E.g. if someone is constantly pointing out bugs in your code in a pull-request, even though that may be considered a derogatory comment on the code (reflecting the low quality of it) it is not necessarily an attack on you as a person, and should first be interpreted for what it is (a review comment on code, i.e. constructive criticism) rather than intentional attacks.

They way I interpret the intention of that long list is:
everyone, regardless whether they are the same or different from you, whether due to an innate characteristic, a consequence of their environment, a choice they did or not make, or whether you agree or disagree with them.
Obviously if someone is trolling/harassing everyone (regardless of ) that is not acceptable either.

For the avoidance of doubt, I’m not suggesting to include this in the CoC, my preference here would be simplicity, I think “everyone” should suffice, but if that is not sufficient perhaps something like “everyone, regardless whether they are the same or different from you” should be enough for most purposes.
It still calls out the importance of considering the possibility that not everyone is the same as you.
It’d be good if we could find a CoC that is simple enough, to avoid inventing our own, so far the Ruby one seems to fit that purpose.

The list is heavily biased towards innate characteristics (perhaps because historically that has been mostly the target of harassment), and lists very few characteristics that are due to choices someone has made. If I spend some time thinking about it I can probably come up with ways to extend that list (I’m not suggesting we do that!), which just shows that someone may feel the list doesn’t apply to them because they are different in a way that is not reflected by any of the adjectives listed there.
E.g. country of residence is missing (nationality is present, but that isn’t necessarily the same), political choice and belief is missing, medical condition is missing (which isn’t the same as disability), and probably more.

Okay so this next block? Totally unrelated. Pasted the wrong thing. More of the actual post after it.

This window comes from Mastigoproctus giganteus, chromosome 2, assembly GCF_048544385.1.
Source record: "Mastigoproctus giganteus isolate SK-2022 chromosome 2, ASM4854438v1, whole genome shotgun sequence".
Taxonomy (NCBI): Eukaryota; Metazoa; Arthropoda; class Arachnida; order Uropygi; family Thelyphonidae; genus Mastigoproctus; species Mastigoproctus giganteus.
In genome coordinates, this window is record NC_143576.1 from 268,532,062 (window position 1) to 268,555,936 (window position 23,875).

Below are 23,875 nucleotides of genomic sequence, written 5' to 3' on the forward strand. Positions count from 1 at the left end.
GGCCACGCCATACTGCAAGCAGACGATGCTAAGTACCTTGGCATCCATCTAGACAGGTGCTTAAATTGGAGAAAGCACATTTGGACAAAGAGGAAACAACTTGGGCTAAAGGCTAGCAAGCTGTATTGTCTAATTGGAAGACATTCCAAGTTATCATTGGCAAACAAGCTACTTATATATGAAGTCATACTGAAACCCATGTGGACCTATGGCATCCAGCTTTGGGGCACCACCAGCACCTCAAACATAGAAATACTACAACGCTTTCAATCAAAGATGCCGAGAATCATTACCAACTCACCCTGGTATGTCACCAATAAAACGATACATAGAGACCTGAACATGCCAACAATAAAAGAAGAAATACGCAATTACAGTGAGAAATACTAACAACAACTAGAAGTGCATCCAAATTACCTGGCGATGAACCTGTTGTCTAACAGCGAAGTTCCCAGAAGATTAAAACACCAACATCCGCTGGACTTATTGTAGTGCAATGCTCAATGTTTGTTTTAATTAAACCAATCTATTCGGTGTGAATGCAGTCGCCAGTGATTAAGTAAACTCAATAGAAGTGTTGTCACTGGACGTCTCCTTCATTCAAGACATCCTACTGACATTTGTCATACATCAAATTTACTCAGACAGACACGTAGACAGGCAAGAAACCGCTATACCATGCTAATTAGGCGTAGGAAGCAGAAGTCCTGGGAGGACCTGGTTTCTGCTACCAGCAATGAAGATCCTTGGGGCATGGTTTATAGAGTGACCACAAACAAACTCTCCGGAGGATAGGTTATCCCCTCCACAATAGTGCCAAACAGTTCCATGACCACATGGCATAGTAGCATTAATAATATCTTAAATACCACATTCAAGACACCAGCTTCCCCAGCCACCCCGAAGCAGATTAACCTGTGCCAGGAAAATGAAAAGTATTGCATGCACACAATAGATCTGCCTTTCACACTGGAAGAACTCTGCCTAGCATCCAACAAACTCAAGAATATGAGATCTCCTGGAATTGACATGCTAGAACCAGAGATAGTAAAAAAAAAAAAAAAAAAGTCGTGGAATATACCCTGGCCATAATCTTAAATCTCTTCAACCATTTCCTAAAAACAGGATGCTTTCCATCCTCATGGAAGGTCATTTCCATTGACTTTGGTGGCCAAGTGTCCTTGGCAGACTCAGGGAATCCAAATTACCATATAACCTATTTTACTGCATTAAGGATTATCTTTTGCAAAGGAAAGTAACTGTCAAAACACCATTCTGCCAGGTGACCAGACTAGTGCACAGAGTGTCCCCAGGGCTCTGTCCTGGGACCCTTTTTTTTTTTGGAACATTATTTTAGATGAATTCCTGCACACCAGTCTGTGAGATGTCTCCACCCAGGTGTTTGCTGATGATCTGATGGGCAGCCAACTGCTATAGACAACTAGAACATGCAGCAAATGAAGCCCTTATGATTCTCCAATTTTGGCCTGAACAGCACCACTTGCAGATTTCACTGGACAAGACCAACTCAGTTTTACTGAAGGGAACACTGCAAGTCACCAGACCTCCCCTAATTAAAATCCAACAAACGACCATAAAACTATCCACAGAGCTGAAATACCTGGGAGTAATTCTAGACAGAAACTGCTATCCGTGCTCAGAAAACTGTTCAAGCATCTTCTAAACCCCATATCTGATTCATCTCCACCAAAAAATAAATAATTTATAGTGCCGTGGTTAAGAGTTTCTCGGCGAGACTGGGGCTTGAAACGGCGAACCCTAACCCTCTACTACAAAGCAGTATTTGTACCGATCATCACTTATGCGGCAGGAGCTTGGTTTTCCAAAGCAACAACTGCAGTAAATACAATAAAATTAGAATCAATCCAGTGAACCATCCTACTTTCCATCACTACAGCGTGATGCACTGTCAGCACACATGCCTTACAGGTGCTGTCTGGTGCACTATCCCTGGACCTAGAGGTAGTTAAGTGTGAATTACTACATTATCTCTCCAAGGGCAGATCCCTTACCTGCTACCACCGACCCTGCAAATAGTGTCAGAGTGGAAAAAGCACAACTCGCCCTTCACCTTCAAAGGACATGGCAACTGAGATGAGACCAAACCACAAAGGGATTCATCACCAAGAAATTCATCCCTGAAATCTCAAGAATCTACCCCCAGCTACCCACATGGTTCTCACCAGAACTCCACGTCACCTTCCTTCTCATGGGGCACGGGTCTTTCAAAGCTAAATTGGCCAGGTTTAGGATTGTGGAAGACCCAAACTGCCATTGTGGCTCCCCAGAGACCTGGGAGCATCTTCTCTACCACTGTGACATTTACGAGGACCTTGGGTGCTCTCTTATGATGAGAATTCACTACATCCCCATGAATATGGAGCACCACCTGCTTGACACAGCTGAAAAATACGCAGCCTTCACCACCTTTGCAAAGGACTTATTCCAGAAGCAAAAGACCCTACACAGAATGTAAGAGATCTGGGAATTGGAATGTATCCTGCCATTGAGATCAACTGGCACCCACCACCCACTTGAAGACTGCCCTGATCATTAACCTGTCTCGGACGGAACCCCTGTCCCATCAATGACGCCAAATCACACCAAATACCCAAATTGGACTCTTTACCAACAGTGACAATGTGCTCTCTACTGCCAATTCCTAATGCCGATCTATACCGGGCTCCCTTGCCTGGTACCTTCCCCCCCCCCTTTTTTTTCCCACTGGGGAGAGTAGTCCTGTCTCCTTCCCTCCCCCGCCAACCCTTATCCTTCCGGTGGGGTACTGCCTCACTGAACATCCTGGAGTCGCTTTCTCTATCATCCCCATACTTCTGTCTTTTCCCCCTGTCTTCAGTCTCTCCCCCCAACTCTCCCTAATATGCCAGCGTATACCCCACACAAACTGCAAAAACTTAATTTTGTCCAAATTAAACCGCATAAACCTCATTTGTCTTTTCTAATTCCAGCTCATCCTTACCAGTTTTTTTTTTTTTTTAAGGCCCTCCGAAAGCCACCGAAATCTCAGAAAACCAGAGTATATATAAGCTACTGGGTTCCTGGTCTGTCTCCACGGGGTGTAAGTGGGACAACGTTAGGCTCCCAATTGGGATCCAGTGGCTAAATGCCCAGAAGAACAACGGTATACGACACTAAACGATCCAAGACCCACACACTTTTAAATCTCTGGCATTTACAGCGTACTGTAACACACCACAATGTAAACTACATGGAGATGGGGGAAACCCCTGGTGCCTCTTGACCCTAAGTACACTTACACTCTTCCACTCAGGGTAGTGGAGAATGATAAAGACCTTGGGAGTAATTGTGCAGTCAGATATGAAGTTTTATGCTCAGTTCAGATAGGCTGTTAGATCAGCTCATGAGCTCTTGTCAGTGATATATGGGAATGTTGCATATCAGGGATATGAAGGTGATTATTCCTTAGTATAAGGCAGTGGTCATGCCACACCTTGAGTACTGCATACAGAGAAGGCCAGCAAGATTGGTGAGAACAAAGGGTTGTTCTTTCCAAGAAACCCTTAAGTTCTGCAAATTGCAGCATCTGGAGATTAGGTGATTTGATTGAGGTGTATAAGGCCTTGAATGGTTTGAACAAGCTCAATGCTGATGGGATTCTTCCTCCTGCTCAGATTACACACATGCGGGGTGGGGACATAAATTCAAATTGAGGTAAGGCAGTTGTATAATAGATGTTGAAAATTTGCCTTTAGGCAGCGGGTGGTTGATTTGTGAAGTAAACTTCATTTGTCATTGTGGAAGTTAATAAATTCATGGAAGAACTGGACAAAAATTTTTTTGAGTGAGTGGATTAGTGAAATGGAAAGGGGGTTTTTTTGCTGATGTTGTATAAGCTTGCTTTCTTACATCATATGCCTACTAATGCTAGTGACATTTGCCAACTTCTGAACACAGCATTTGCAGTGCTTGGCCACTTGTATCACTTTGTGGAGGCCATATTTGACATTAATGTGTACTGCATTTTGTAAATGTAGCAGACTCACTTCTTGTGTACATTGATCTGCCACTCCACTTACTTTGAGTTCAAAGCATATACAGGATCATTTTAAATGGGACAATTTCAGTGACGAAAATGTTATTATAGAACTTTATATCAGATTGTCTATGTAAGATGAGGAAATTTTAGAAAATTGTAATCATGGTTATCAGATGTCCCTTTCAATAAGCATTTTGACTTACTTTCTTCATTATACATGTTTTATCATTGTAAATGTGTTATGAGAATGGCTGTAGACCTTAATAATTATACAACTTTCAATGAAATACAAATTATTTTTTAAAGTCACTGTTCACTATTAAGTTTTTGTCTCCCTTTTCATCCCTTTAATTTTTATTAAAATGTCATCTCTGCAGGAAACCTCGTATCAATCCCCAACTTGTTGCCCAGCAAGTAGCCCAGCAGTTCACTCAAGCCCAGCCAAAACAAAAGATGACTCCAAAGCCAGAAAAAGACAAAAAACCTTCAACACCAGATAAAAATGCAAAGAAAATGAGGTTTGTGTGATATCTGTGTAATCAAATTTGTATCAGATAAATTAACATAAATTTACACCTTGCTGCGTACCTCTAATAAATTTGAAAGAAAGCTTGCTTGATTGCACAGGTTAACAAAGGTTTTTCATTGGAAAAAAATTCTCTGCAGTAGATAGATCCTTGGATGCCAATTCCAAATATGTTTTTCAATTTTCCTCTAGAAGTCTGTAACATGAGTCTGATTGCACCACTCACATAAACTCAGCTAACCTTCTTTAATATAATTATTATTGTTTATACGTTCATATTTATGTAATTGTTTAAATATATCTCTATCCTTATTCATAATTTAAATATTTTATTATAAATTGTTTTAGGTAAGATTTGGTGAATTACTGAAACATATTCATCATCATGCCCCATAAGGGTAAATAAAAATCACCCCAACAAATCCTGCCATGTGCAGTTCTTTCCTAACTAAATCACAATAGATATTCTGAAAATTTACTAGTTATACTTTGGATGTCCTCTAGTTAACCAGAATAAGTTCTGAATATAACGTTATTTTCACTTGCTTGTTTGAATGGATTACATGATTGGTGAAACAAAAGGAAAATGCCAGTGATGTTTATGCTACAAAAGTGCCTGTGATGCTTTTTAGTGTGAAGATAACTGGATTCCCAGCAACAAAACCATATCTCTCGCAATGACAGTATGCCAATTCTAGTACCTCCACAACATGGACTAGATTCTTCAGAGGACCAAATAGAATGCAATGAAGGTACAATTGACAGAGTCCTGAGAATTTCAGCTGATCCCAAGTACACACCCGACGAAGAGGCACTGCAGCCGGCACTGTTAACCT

Finally it looks like the original contributor covenant is licensed under CC BY 4.0 license, which requires giving a link to the original work, which itself contains a link to a movement that you may or may not agree with (it has been pointed out in this thread already that there are some reservations,concerns about that, I haven’t heard of it so far, and haven’t formed an opinion myself yet).
Creative Commons — Attribution 4.0 International — CC BY 4.0 section 3a Attribution “a URI or hyperlink to the Licensed Material to the extent reasonably practicable;”


I read the CoC in entirety because it seems like a legal document that affects much of the activity I’ve been doing in OCaml. The last part (the last FAQ) especially made me pause:

Who’s the OCaml Code of Conduct committee made up of?

It’s made up of people from the OCaml community, who rotate from time to time. The composition of the committee strives to be as balanced as possible in terms of diversity, including race, gender, nationality, country of residence etc.

Just because I’m black I’d get a leg up on the OCaml CoC committee? I can’t read that any other way than a stark racial/sexual/etc preferential treatment, and it is tucked way at the bottom where few would read. Speaking personally, I do not want to be judged by the color of my skin. And speaking from a belief that each of us is valuable and worth the same amount (at least $0.5bil), I fail to see why I’d pledge to codify the unequal treatment of people.

Okay, I really don’t want to rain on individual well-intentioned efforts. Can I suggest:

  • reducing the bulk of the existing text so it is focused mainly on anti-harassment (which has been suggested by others already)
  • for all the non-harassment issues, ask for passive alignment (ex. “We are aligned with …” or even “We want …”) rather than active “We pledge …”. I give pledges to my wife and family, to my bank and to my employer, and sometimes I pledge to pay back Girl Guide Caramel deLite cookies, but that’s basically it! (Implicit in what I am saying is that you already have the authority to kick people off boards and mailing lists and to remove commits, and you already have a publicly known committee that will decide; okay, why ask for the pledge?)